Minimal Incision, Multifidus-sparing Microendoscopic Diskectomy Versus Conventional Microdiskectomy for Highly Migrated Intracanal Lumbar Disk Herniations

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Highly migrated intracanal disk herniation is not among the exclusion criteria of the interlaminar microendoscopic diskectomy (MED) procedure. The goal of this prospective, randomized, controlled study was to compare the effect of the size of the skin incision and the method of handling the multifidus muscle on the results of the interlaminar MED procedure versus conventional microdiskectomy in retrieving highly migrated intracanal disk herniations.


Seventy-three patients with highly migrated intracanal lumbar disk herniations treated with either minimal incision, multifidus-sparing MED or conventional microdiskectomy were observed for 2 years. Primary (clinical) outcomes data included the results of the Numerical Rating Scale (NRS) for back and leg pain and the Oswestry Disability Index (ODI) to quantify pain and disability, respectively. Secondary objective outcomes data included surgical time, blood loss, postoperative analgesics, length of hospital stay, time to return to work, the rates of revision surgery complications, and the results of the patient satisfaction index (PSI) and the modified MacNab criteria.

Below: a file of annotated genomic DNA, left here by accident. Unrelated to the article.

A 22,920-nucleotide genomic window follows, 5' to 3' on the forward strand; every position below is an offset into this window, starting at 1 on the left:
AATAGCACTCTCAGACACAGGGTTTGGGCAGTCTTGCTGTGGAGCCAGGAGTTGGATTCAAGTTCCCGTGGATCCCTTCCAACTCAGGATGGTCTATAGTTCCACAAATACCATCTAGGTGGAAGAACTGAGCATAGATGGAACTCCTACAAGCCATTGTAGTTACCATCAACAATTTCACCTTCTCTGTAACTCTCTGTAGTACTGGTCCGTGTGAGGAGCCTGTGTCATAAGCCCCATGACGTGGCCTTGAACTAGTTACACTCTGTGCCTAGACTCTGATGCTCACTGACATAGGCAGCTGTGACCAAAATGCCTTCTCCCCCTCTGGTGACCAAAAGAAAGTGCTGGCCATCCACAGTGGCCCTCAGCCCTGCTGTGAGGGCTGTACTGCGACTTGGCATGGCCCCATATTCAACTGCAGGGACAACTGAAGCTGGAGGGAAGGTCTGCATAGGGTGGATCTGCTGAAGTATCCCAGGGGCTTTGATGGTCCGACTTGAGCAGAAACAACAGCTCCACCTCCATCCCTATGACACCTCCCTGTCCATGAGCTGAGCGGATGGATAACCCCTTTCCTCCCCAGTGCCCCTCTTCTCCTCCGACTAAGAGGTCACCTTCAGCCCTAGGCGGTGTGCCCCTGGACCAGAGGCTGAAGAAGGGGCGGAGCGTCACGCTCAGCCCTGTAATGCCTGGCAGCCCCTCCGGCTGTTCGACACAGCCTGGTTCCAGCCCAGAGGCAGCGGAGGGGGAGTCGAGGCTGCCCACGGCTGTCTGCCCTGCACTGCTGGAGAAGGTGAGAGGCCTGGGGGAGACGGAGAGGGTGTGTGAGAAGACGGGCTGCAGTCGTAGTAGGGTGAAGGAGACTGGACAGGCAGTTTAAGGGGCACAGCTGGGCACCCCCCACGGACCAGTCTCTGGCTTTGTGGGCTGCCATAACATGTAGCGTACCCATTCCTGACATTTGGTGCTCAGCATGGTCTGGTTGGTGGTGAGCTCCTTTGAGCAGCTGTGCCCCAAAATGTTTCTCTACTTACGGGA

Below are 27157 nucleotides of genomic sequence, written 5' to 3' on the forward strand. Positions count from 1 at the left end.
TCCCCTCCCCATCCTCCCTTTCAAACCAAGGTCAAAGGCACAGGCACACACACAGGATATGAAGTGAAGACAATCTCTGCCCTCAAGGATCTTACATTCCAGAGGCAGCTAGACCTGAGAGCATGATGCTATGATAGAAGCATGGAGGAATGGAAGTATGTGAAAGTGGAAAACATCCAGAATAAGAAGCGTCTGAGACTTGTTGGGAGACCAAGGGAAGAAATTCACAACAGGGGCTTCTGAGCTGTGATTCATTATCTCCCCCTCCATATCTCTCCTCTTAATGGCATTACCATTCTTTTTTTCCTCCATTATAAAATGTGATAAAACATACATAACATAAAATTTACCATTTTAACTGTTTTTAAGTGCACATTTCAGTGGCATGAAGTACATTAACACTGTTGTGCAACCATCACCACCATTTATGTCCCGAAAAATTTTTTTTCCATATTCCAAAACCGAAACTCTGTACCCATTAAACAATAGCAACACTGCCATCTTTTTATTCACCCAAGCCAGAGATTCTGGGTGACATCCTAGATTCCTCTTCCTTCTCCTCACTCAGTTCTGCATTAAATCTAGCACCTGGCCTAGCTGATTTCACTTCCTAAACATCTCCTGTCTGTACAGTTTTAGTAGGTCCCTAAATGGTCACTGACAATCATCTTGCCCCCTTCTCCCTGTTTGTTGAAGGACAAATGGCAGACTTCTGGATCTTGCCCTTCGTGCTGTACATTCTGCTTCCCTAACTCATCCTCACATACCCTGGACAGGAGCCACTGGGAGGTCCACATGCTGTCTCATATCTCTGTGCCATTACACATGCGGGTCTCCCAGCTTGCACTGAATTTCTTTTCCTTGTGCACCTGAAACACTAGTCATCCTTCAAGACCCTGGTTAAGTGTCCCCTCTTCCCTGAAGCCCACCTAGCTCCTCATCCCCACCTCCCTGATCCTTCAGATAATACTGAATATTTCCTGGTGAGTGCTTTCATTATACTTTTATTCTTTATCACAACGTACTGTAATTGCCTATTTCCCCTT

At final follow-up, relief of leg pain was statistically significant for both groups. NRS back pain, ODI, PSI, and the modified MacNab criteria showed no improvement in the conventional microdiskectomy group. Secondary outcomes data in the MED group were significantly better than those for the control group.


Highly migrated intracanal lumbar disk herniations can be sufficiently retrieved using minimal incision, multifidus-sparing MED, which is an effective alternative to conventional microdiskectomy. The minimal skin incision and multifidus-sparing approach of the MED had a positive effect on clinical outcomes, which were stable throughout the 2-year follow-up period.

Level of Evidence:

Therapeutic level II

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